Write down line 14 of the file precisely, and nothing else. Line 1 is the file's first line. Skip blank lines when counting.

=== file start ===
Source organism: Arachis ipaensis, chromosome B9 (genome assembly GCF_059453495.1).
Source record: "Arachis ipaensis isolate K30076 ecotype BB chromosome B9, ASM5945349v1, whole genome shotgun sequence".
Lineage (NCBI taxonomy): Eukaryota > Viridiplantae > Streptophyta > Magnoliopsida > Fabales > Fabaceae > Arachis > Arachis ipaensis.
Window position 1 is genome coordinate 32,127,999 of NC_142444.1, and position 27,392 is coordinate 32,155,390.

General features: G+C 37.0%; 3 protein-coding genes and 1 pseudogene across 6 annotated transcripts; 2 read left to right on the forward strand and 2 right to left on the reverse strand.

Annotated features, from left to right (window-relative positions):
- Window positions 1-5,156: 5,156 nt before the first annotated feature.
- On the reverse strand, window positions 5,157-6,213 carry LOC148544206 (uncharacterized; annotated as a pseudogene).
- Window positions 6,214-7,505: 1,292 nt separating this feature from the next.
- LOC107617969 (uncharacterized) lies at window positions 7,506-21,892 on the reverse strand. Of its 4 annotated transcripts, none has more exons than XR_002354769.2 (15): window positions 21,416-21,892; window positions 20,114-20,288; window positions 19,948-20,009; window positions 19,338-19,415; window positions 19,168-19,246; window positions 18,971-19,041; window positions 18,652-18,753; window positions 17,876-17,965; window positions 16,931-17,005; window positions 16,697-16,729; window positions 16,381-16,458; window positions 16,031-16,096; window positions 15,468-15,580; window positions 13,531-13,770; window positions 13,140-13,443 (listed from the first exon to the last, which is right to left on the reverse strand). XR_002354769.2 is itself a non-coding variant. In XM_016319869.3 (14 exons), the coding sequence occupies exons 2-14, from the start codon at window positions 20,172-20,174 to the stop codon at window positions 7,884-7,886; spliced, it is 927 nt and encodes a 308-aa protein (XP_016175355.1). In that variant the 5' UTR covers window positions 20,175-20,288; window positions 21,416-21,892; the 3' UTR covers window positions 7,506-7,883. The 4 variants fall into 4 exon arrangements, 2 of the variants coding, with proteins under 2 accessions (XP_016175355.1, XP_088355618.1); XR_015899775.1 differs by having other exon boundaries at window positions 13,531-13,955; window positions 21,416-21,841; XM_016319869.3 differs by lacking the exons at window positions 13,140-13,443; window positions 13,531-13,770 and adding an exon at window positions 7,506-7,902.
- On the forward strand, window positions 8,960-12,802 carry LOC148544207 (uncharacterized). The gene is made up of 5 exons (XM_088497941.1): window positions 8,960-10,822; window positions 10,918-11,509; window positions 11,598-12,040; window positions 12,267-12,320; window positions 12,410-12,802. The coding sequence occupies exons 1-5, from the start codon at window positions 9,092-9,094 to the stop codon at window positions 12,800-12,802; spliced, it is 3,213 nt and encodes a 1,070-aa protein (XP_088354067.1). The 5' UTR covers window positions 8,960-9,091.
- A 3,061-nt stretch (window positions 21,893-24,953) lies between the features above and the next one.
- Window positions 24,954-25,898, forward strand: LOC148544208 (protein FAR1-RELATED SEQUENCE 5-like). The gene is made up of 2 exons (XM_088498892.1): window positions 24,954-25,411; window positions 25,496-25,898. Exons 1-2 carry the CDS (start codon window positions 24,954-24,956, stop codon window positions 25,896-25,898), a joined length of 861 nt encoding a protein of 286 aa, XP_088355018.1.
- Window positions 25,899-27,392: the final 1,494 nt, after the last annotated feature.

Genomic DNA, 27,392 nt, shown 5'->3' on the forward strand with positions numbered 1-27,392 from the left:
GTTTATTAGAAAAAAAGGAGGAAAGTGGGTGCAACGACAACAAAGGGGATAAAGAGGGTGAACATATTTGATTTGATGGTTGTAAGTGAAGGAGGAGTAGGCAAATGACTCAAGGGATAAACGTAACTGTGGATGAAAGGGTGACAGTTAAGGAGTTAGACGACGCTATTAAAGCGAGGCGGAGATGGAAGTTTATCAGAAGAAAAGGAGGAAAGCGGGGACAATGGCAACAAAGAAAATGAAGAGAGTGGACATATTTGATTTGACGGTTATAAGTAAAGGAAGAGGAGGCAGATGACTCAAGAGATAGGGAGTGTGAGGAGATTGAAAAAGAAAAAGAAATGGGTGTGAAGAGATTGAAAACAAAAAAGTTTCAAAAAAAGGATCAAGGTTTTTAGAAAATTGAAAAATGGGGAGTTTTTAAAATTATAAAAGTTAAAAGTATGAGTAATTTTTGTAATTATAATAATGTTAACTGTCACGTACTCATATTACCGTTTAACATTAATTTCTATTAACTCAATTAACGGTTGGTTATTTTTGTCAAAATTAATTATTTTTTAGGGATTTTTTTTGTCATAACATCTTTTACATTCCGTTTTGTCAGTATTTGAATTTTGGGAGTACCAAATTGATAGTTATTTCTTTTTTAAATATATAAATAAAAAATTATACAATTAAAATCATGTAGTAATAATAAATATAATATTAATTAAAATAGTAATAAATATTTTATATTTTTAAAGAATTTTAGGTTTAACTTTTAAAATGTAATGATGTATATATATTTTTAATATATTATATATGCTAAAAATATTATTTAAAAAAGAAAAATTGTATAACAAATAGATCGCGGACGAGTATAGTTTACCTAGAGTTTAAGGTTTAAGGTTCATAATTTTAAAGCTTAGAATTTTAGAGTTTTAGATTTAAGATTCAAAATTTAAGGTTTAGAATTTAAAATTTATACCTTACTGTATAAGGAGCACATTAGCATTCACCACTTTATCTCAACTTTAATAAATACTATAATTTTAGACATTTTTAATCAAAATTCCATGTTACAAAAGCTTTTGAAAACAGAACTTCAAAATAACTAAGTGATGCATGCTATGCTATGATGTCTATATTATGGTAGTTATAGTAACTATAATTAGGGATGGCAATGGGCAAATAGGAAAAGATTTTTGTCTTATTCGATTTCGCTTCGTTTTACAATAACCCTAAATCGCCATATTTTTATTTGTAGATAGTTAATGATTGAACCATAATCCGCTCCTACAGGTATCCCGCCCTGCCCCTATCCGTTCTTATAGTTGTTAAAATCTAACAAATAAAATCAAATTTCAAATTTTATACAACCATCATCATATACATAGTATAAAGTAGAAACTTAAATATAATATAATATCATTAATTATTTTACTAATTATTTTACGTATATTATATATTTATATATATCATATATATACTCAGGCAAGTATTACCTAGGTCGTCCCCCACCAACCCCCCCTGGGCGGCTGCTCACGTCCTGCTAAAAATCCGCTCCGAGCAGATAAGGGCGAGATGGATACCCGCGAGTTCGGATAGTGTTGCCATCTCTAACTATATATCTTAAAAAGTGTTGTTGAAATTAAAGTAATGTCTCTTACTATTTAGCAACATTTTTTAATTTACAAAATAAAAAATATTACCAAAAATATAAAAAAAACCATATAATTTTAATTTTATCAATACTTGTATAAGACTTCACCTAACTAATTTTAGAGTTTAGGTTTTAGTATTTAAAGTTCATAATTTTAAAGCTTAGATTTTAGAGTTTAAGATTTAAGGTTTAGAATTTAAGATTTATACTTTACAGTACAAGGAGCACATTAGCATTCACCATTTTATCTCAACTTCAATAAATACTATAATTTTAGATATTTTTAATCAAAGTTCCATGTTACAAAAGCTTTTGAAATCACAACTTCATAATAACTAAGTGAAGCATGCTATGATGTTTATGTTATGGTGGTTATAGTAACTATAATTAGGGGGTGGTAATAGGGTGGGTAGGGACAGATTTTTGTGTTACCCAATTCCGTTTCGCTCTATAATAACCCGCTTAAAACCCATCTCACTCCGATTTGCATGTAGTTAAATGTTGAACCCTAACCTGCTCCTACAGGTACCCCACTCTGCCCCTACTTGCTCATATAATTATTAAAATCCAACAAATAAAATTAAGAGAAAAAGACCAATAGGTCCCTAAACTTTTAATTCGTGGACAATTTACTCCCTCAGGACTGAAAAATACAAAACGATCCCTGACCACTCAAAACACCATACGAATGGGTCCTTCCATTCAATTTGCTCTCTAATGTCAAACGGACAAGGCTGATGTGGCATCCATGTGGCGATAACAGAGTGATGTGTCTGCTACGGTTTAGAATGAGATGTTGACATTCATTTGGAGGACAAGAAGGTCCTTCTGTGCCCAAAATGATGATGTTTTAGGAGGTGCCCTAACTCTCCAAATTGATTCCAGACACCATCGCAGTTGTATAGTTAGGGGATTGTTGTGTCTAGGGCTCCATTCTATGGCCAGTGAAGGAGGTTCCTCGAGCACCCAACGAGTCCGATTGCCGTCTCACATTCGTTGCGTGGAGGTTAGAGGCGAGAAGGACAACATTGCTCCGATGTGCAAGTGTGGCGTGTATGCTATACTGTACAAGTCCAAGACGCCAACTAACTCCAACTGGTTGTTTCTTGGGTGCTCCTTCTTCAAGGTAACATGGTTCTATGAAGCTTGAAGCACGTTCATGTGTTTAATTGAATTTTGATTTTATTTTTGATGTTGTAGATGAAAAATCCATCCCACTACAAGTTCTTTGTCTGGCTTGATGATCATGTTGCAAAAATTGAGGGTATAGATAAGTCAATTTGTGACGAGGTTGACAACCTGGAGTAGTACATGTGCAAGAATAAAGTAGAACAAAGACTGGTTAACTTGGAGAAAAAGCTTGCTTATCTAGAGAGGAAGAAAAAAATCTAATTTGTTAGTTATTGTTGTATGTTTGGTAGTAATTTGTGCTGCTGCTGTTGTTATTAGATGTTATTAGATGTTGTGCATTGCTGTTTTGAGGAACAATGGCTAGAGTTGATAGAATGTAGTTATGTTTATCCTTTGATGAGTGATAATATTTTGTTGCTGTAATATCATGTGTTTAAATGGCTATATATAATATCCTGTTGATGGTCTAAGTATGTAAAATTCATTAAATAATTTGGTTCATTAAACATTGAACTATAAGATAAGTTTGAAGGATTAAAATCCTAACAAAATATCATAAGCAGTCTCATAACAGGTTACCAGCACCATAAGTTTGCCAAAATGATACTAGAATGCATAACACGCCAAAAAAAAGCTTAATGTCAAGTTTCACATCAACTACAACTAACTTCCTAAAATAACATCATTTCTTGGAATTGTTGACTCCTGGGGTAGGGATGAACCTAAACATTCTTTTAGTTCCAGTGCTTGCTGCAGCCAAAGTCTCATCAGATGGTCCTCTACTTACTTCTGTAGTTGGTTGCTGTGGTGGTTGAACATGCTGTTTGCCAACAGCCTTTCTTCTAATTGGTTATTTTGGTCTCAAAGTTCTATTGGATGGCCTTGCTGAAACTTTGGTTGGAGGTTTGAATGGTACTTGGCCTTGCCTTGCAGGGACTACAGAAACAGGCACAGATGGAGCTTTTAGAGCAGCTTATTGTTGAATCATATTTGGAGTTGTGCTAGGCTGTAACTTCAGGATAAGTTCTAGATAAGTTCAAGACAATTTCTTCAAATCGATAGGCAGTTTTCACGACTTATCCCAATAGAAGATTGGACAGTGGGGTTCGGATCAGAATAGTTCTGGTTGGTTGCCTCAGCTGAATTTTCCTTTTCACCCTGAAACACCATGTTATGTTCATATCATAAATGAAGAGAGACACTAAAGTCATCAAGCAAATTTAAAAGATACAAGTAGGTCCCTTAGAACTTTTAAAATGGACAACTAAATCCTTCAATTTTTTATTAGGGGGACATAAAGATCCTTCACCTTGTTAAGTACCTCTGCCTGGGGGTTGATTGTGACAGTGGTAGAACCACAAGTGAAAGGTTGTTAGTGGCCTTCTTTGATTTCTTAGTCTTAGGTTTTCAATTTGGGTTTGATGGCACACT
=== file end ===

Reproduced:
- Window positions 25,899-27,392: the final 1,494 nt, after the last annotated feature.